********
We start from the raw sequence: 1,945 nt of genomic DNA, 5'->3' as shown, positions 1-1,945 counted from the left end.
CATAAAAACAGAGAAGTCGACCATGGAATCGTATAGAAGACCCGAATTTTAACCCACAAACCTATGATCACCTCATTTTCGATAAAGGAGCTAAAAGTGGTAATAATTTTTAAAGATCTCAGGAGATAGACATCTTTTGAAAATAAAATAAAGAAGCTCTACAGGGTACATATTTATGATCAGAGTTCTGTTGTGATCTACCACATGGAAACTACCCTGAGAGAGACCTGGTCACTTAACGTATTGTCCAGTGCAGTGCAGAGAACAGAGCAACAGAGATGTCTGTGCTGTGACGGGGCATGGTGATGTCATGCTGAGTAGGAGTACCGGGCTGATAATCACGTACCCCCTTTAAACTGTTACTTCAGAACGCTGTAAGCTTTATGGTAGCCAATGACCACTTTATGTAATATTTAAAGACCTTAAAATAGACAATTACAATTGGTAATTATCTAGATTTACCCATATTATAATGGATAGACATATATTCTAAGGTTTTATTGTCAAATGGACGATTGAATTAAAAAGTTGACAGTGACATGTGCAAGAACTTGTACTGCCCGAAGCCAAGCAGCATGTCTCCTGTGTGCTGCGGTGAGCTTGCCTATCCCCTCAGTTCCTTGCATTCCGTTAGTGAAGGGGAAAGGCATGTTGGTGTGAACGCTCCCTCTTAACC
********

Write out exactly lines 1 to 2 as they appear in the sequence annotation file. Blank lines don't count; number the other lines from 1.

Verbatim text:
We start from the raw sequence: 1,945 nt of genomic DNA, 5'->3' as shown, positions 1-1,945 counted from the left end.
CATAAAAACAGAGAAGTCGACCATGGAATCGTATAGAAGACCCGAATTTTAACCCACAAACCTATGATCACCTCATTTTCGATAAAGGAGCTAAAAGTGGTAATAATTTTTAAAGATCTCAGGAGATAGACATCTTTTGAAAATAAAATAAAGAAGCTCTACAGGGTACATATTTATGATCAGAGTTCTGTTGTGATCTACCACATGGAAACTACCCTGAGAGAGACCTGGTCACTTAACGTATTGTCCAGTGCAGTGCAGAGAACAGAGCAACAGAGATGTCTGTGCTGTGACGGGGCATGGTGATGTCATGCTGAGTAGGAGTACCGGGCTGATAATCACGTACCCCCTTTAAACTGTTACTTCAGAACGCTGTAAGCTTTATGGTAGCCAATGACCACTTTATGTAATATTTAAAGACCTTAAAATAGACAATTACAATTGGTAATTATCTAGATTTACCCATATTATAATGGATAGACATATATTCTAAGGTTTTATTGTCAAATGGACGATTGAATTAAAAAGTTGACAGTGACATGTGCAAGAACTTGTACTGCCCGAAGCCAAGCAGCATGTCTCCTGTGTGCTGCGGTGAGCTTGCCTATCCCCTCAGTTCCTTGCATTCCGTTAGTGAAGGGGAAAGGCATGTTGGTGTGAACGCTCCCTCTTAACC